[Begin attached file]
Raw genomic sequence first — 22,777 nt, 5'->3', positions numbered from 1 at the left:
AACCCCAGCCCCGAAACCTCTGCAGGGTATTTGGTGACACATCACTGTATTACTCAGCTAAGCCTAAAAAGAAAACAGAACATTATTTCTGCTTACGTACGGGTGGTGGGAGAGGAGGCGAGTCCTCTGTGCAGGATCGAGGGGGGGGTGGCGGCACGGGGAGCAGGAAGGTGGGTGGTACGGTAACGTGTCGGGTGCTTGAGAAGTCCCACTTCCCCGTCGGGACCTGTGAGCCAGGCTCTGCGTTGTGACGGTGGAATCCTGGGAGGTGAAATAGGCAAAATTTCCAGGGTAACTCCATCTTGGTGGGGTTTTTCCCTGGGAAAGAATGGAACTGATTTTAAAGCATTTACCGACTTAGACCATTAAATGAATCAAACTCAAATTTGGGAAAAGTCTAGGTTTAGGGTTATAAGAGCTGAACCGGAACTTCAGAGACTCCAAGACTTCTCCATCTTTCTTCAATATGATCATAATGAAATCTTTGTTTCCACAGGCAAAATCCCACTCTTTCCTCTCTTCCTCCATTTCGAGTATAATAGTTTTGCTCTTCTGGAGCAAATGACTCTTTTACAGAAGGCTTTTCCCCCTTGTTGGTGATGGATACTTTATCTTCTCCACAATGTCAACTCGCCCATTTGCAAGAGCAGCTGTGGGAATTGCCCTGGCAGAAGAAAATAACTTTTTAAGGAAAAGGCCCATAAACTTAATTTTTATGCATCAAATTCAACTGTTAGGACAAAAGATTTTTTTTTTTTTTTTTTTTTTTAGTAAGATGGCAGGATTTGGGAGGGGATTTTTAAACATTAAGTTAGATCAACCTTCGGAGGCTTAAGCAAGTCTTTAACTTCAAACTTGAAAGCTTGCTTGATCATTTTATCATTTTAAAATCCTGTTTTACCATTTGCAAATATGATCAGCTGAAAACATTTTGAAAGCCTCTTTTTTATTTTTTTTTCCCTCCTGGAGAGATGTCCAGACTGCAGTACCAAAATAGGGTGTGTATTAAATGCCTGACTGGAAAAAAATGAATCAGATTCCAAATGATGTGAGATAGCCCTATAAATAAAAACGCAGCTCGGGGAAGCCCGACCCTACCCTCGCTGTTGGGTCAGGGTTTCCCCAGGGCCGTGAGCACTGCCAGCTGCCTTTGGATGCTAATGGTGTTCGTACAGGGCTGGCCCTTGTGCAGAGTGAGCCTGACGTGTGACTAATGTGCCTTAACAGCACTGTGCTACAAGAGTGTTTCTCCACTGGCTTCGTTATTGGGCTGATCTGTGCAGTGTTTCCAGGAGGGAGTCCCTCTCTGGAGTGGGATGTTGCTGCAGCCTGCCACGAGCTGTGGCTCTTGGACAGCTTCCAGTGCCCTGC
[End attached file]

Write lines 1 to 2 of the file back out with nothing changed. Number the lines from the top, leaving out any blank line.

Raw genomic sequence first — 22,777 nt, 5'->3', positions numbered from 1 at the left:
AACCCCAGCCCCGAAACCTCTGCAGGGTATTTGGTGACACATCACTGTATTACTCAGCTAAGCCTAAAAAGAAAACAGAACATTATTTCTGCTTACGTACGGGTGGTGGGAGAGGAGGCGAGTCCTCTGTGCAGGATCGAGGGGGGGGTGGCGGCACGGGGAGCAGGAAGGTGGGTGGTACGGTAACGTGTCGGGTGCTTGAGAAGTCCCACTTCCCCGTCGGGACCTGTGAGCCAGGCTCTGCGTTGTGACGGTGGAATCCTGGGAGGTGAAATAGGCAAAATTTCCAGGGTAACTCCATCTTGGTGGGGTTTTTCCCTGGGAAAGAATGGAACTGATTTTAAAGCATTTACCGACTTAGACCATTAAATGAATCAAACTCAAATTTGGGAAAAGTCTAGGTTTAGGGTTATAAGAGCTGAACCGGAACTTCAGAGACTCCAAGACTTCTCCATCTTTCTTCAATATGATCATAATGAAATCTTTGTTTCCACAGGCAAAATCCCACTCTTTCCTCTCTTCCTCCATTTCGAGTATAATAGTTTTGCTCTTCTGGAGCAAATGACTCTTTTACAGAAGGCTTTTCCCCCTTGTTGGTGATGGATACTTTATCTTCTCCACAATGTCAACTCGCCCATTTGCAAGAGCAGCTGTGGGAATTGCCCTGGCAGAAGAAAATAACTTTTTAAGGAAAAGGCCCATAAACTTAATTTTTATGCATCAAATTCAACTGTTAGGACAAAAGATTTTTTTTTTTTTTTTTTTTTTTAGTAAGATGGCAGGATTTGGGAGGGGATTTTTAAACATTAAGTTAGATCAACCTTCGGAGGCTTAAGCAAGTCTTTAACTTCAAACTTGAAAGCTTGCTTGATCATTTTATCATTTTAAAATCCTGTTTTACCATTTGCAAATATGATCAGCTGAAAACATTTTGAAAGCCTCTTTTTTATTTTTTTTTCCCTCCTGGAGAGATGTCCAGACTGCAGTACCAAAATAGGGTGTGTATTAAATGCCTGACTGGAAAAAAATGAATCAGATTCCAAATGATGTGAGATAGCCCTATAAATAAAAACGCAGCTCGGGGAAGCCCGACCCTACCCTCGCTGTTGGGTCAGGGTTTCCCCAGGGCCGTGAGCACTGCCAGCTGCCTTTGGATGCTAATGGTGTTCGTACAGGGCTGGCCCTTGTGCAGAGTGAGCCTGACGTGTGACTAATGTGCCTTAACAGCACTGTGCTACAAGAGTGTTTCTCCACTGGCTTCGTTATTGGGCTGATCTGTGCAGTGTTTCCAGGAGGGAGTCCCTCTCTGGAGTGGGATGTTGCTGCAGCCTGCCACGAGCTGTGGCTCTTGGACAGCTTCCAGTGCCCTGC